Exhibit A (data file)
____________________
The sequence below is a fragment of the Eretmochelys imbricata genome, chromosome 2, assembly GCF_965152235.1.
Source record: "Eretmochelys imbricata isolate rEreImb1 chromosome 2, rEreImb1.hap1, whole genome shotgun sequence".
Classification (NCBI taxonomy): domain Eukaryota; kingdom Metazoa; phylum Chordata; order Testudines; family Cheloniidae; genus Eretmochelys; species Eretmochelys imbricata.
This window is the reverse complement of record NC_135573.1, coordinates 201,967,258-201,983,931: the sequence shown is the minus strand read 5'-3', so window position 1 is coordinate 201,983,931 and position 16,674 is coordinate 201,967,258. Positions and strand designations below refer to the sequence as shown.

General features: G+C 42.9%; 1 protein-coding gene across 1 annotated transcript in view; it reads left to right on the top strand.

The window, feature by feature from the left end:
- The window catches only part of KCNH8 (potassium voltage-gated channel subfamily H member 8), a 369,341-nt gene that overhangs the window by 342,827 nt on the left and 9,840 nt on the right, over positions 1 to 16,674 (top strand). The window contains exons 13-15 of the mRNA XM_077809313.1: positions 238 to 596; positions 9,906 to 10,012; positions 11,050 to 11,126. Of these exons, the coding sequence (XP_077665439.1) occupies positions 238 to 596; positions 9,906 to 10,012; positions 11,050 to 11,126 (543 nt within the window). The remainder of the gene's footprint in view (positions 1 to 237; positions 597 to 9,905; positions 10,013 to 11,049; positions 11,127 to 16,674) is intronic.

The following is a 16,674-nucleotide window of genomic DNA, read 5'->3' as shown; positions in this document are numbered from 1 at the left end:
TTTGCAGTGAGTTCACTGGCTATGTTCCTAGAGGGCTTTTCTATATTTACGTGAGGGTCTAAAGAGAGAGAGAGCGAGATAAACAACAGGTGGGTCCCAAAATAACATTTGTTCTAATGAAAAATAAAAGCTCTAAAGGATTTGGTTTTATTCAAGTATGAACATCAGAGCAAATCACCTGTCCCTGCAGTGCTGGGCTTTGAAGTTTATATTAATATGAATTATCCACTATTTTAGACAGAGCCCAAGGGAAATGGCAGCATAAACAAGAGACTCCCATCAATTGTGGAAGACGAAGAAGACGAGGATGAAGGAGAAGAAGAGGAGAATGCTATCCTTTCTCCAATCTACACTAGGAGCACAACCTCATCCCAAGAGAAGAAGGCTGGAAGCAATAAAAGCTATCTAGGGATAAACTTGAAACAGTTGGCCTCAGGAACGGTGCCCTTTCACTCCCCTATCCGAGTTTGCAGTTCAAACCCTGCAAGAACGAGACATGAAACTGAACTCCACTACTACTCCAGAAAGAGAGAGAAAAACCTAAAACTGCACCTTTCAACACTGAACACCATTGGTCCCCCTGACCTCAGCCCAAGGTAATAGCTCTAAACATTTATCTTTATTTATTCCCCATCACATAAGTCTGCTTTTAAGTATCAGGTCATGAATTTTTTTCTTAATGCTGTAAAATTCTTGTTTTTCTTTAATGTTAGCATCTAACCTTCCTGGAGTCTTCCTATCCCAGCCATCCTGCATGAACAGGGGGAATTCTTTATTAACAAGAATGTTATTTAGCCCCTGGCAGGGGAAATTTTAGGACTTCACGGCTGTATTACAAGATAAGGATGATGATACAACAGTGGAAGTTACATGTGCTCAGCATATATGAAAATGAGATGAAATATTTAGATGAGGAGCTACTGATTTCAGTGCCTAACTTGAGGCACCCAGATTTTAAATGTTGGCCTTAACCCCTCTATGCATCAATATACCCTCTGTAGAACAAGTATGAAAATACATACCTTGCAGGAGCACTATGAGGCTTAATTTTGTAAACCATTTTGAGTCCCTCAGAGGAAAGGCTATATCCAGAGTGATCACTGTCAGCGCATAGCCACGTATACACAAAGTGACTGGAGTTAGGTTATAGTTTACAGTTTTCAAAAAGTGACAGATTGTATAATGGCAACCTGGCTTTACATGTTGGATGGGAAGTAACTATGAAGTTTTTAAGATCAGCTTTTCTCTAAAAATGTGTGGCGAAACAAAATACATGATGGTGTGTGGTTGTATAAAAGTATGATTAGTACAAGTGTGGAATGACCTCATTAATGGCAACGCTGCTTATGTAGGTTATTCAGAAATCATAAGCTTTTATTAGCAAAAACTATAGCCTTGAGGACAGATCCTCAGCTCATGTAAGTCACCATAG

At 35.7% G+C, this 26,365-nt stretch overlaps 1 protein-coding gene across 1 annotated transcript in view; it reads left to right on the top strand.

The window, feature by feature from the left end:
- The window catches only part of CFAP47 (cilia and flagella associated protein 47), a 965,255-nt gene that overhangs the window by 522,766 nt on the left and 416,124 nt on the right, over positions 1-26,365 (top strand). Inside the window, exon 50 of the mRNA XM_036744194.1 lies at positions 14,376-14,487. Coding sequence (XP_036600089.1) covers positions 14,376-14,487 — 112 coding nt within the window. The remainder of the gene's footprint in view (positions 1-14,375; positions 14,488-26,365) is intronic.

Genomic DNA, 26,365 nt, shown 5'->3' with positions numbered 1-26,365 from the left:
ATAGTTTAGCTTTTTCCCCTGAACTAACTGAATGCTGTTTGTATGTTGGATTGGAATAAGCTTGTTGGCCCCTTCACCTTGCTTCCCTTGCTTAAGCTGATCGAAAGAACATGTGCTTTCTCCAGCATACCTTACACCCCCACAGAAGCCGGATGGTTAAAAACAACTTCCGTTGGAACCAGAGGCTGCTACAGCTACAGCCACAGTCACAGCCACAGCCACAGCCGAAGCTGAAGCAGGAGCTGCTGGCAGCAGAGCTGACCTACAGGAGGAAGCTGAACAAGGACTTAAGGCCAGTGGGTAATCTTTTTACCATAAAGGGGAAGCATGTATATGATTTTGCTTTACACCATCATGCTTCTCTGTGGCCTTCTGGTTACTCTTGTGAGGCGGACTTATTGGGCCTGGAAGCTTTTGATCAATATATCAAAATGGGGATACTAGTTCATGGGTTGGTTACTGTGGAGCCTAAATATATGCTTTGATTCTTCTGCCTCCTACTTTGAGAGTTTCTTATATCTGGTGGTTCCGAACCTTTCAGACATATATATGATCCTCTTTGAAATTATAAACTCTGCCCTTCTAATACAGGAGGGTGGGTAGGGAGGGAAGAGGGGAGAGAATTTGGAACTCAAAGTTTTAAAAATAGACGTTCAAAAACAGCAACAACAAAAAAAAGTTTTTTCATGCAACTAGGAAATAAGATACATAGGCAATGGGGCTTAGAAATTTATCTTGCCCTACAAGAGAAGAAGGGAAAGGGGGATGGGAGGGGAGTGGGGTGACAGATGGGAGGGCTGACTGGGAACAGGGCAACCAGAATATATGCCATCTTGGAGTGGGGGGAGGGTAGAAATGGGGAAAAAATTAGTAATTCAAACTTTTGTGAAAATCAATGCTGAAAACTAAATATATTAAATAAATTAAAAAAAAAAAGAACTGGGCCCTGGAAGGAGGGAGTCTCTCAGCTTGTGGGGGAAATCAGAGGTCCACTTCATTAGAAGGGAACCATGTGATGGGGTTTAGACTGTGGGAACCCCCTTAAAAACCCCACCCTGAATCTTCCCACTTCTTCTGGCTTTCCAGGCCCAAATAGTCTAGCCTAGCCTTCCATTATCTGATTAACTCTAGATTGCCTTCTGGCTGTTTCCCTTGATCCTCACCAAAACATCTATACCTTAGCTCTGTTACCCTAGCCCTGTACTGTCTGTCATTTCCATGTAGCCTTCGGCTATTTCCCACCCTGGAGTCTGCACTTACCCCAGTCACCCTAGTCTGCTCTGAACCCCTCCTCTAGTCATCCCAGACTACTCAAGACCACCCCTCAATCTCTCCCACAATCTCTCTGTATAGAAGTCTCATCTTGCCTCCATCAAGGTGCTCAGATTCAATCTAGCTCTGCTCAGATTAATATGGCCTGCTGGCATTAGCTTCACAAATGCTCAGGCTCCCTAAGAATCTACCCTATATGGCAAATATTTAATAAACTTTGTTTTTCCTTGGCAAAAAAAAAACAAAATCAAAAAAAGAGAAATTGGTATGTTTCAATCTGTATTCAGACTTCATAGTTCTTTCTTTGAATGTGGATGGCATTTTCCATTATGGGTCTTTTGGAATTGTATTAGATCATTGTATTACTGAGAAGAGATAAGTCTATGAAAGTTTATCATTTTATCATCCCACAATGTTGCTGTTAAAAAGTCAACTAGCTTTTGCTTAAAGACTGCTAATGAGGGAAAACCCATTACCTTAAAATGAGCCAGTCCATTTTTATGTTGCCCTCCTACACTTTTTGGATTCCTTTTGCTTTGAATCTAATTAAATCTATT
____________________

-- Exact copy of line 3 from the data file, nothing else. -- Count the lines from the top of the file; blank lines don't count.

Classification (NCBI taxonomy): domain Eukaryota; kingdom Metazoa; phylum Chordata; order Testudines; family Cheloniidae; genus Eretmochelys; species Eretmochelys imbricata.